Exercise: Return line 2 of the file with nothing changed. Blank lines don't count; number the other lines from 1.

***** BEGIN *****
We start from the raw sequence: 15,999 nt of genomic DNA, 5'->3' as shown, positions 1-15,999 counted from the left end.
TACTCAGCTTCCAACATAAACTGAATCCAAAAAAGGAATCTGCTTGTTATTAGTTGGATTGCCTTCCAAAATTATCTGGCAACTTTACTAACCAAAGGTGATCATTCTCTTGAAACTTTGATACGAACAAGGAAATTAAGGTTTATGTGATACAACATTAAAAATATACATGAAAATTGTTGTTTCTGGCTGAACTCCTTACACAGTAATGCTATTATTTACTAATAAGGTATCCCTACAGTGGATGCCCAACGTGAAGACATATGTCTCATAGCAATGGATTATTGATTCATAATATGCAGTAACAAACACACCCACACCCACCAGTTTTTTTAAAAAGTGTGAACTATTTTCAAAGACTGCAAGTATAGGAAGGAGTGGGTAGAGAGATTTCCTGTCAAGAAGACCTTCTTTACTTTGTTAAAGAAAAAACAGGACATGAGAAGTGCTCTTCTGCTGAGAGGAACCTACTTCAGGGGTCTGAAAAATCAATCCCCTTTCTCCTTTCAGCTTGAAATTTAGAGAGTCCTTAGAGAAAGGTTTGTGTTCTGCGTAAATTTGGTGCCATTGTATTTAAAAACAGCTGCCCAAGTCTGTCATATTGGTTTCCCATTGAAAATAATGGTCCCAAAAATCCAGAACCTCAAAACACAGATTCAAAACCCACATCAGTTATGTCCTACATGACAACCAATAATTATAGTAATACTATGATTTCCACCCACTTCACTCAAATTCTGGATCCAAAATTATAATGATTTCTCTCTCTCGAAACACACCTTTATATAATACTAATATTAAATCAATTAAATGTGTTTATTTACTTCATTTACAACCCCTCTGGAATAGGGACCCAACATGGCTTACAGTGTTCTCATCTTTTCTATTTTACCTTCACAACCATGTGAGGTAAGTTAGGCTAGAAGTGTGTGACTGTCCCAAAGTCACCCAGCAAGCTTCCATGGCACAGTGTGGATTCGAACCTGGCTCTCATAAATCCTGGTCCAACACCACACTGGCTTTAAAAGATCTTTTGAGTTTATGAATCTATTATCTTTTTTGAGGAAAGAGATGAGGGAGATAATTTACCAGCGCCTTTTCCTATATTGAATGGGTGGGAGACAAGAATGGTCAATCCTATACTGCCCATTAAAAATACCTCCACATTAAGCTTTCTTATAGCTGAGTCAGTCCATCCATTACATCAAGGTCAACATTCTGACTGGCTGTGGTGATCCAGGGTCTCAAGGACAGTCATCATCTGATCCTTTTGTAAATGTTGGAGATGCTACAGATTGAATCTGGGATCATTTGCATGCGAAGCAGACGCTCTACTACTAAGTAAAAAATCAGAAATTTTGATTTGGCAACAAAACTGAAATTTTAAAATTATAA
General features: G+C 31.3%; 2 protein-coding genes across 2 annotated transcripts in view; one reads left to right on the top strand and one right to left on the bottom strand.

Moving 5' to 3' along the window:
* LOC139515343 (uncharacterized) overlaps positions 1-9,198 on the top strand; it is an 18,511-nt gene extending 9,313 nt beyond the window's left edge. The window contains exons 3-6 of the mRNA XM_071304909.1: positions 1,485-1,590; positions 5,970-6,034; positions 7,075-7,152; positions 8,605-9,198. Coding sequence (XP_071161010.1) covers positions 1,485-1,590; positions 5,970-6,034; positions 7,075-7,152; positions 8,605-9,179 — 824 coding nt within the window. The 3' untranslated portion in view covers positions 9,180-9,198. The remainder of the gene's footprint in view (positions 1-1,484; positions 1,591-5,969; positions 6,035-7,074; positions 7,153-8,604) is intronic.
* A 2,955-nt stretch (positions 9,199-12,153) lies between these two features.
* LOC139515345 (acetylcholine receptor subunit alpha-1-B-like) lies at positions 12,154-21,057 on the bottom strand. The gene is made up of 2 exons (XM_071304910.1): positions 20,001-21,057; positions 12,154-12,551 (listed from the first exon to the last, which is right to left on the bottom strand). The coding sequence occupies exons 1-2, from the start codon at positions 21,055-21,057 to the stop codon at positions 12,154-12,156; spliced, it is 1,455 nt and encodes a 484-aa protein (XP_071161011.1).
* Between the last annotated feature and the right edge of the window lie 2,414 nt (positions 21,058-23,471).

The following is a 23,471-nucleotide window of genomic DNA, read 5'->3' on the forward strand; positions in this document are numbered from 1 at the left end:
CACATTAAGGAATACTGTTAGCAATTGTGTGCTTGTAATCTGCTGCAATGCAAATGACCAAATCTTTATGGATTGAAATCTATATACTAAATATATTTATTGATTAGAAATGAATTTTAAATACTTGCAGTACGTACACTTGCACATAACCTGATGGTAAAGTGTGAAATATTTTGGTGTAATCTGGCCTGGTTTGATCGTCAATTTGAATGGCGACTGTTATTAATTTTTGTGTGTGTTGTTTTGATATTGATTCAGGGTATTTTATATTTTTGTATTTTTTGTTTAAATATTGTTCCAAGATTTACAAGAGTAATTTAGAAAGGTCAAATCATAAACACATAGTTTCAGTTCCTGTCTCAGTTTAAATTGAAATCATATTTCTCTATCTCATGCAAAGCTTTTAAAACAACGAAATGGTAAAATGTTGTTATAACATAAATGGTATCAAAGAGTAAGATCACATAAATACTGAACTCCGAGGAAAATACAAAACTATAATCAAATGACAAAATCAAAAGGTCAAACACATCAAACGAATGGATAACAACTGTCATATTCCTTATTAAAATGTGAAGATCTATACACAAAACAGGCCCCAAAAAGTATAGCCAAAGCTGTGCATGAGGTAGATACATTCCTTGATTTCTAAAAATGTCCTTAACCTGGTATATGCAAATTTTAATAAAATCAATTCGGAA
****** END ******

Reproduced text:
TACTCAGCTTCCAACATAAACTGAATCCAAAAAAGGAATCTGCTTGTTATTAGTTGGATTGCCTTCCAAAATTATCTGGCAACTTTACTAACCAAAGGTGATCATTCTCTTGAAACTTTGATACGAACAAGGAAATTAAGGTTTATGTGATACAACATTAAAAATATACATGAAAATTGTTGTTTCTGGCTGAACTCCTTACACAGTAATGCTATTATTTACTAATAAGGTATCCCTACAGTGGATGCCCAACGTGAAGACATATGTCTCATAGCAATGGATTATTGATTCATAATATGCAGTAACAAACACACCCACACCCACCAGTTTTTTTAAAAAGTGTGAACTATTTTCAAAGACTGCAAGTATAGGAAGGAGTGGGTAGAGAGATTTCCTGTCAAGAAGACCTTCTTTACTTTGTTAAAGAAAAAACAGGACATGAGAAGTGCTCTTCTGCTGAGAGGAACCTACTTCAGGGGTCTGAAAAATCAATCCCCTTTCTCCTTTCAGCTTGAAATTTAGAGAGTCCTTAGAGAAAGGTTTGTGTTCTGCGTAAATTTGGTGCCATTGTATTTAAAAACAGCTGCCCAAGTCTGTCATATTGGTTTCCCATTGAAAATAATGGTCCCAAAAATCCAGAACCTCAAAACACAGATTCAAAACCCACATCAGTTATGTCCTACATGACAACCAATAATTATAGTAATACTATGATTTCCACCCACTTCACTCAAATTCTGGATCCAAAATTATAATGATTTCTCTCTCTCGAAACACACCTTTATATAATACTAATATTAAATCAATTAAATGTGTTTATTTACTTCATTTACAACCCCTCTGGAATAGGGACCCAACATGGCTTACAGTGTTCTCATCTTTTCTATTTTACCTTCACAACCATGTGAGGTAAGTTAGGCTAGAAGTGTGTGACTGTCCCAAAGTCACCCAGCAAGCTTCCATGGCACAGTGTGGATTCGAACCTGGCTCTCATAAATCCTGGTCCAACACCACACTGGCTTTAAAAGATCTTTTGAGTTTATGAATCTATTATCTTTTTTGAGGAAAGAGATGAGGGAGATAATTTACCAGCGCCTTTTCCTATATTGAATGGGTGGGAGACAAGAATGGTCAATCCTATACTGCCCATTAAAAATACCTCCACATTAAGCTTTCTTATAGCTGAGTCAGTCCATCCATTACATCAAGGTCAACATTCTGACTGGCTGTGGTGATCCAGGGTCTCAAGGACAGTCATCATCTGATCCTTTTGTAAATGTTGGAGATGCTACAGATTGAATCTGGGATCATTTGCATGCGAAGCAGACGCTCTACTACTAAGTAAAAAATCAGAAATTTTGATTTGGCAACAAAACTGAAATTTTAAAATTATAA